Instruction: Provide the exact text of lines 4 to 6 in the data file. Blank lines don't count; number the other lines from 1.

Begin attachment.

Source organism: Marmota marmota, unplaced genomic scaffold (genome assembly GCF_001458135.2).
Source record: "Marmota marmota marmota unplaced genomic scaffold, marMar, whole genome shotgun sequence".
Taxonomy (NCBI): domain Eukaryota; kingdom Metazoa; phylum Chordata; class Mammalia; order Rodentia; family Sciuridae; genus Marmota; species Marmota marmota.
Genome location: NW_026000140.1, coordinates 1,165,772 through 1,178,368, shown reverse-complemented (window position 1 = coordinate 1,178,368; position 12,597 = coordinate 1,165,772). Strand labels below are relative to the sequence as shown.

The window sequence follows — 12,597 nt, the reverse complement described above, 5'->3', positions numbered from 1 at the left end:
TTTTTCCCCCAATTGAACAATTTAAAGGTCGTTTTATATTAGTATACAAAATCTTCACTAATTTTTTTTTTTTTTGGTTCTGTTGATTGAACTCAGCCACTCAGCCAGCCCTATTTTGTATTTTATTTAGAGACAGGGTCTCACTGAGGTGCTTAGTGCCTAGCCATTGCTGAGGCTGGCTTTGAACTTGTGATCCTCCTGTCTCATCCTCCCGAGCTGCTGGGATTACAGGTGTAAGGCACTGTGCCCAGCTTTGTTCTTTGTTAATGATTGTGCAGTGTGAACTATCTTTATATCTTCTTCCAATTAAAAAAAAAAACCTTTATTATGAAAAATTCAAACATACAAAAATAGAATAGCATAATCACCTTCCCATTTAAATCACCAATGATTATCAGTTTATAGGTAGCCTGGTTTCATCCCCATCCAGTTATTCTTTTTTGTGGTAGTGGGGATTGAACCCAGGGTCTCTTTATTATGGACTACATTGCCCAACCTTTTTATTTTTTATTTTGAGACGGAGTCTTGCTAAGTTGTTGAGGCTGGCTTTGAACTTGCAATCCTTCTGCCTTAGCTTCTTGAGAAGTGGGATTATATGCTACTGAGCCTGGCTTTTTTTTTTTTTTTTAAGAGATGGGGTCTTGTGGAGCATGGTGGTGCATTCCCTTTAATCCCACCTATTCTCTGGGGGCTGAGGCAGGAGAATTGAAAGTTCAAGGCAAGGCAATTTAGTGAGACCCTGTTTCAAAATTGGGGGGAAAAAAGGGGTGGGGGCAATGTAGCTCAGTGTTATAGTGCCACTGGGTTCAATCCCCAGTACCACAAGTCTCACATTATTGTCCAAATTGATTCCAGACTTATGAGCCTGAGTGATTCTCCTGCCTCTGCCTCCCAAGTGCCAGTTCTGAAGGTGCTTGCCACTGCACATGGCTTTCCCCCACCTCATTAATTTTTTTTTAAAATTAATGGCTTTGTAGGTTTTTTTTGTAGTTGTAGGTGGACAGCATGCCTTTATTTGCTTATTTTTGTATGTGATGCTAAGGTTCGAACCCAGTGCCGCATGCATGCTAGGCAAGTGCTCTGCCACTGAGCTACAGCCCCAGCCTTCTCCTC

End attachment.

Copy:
Genome location: NW_026000140.1, coordinates 1,165,772 through 1,178,368, shown reverse-complemented (window position 1 = coordinate 1,178,368; position 12,597 = coordinate 1,165,772). Strand labels below are relative to the sequence as shown.

The window sequence follows — 12,597 nt, the reverse complement described above, 5'->3', positions numbered from 1 at the left end:
TTTTTCCCCCAATTGAACAATTTAAAGGTCGTTTTATATTAGTATACAAAATCTTCACTAATTTTTTTTTTTTTTGGTTCTGTTGATTGAACTCAGCCACTCAGCCAGCCCTATTTTGTATTTTATTTAGAGACAGGGTCTCACTGAGGTGCTTAGTGCCTAGCCATTGCTGAGGCTGGCTTTGAACTTGTGATCCTCCTGTCTCATCCTCCCGAGCTGCTGGGATTACAGGTGTAAGGCACTGTGCCCAGCTTTGTTCTTTGTTAATGATTGTGCAGTGTGAACTATCTTTATATCTTCTTCCAATTAAAAAAAAAAACCTTTATTATGAAAAATTCAAACATACAAAAATAGAATAGCATAATCACCTTCCCATTTAAATCACCAATGATTATCAGTTTATAGGTAGCCTGGTTTCATCCCCATCCAGTTATTCTTTTTTGTGGTAGTGGGGATTGAACCCAGGGTCTCTTTATTATGGACTACATTGCCCAACCTTTTTATTTTTTATTTTGAGACGGAGTCTTGCTAAGTTGTTGAGGCTGGCTTTGAACTTGCAATCCTTCTGCCTTAGCTTCTTGAGAAGTGGGATTATATGCTACTGAGCCTGGCTTTTTTTTTTTTTTTTAAGAGATGGGGTCTTGTGGAGCATGGTGGTGCATTCCCTTTAATCCCACCTATTCTCTGGGGGCTGAGGCAGGAGAATTGAAAGTTCAAGGCAAGGCAATTTAGTGAGACCCTGTTTCAAAATTGGGGGGAAAAAAGGGGTGGGGGCAATGTAGCTCAGTGTTATAGTGCCACTGGGTTCAATCCCCAGTACCACAAGTCTCACATTATTGTCCAAATTGATTCCAGACTTATGAGCCTGAGTGATTCTCCTGCCTCTGCCTCCCAAGTGCCAGTTCTGAAGGTGCTTGCCACTGCACATGGCTTTCCCCCACCTCATTAATTTTTTTTTAAAATTAATGGCTTTGTAGGTTTTTTTTGTAGTTGTAGGTGGACAGCATGCCTTTATTTGCTTATTTTTGTATGTGATGCTAAGGTTCGAACCCAGTGCCGCATGCATGCTAGGCAAGTGCTCTGCCACTGAGCTACAGCCCCAGCCTTCTCCTC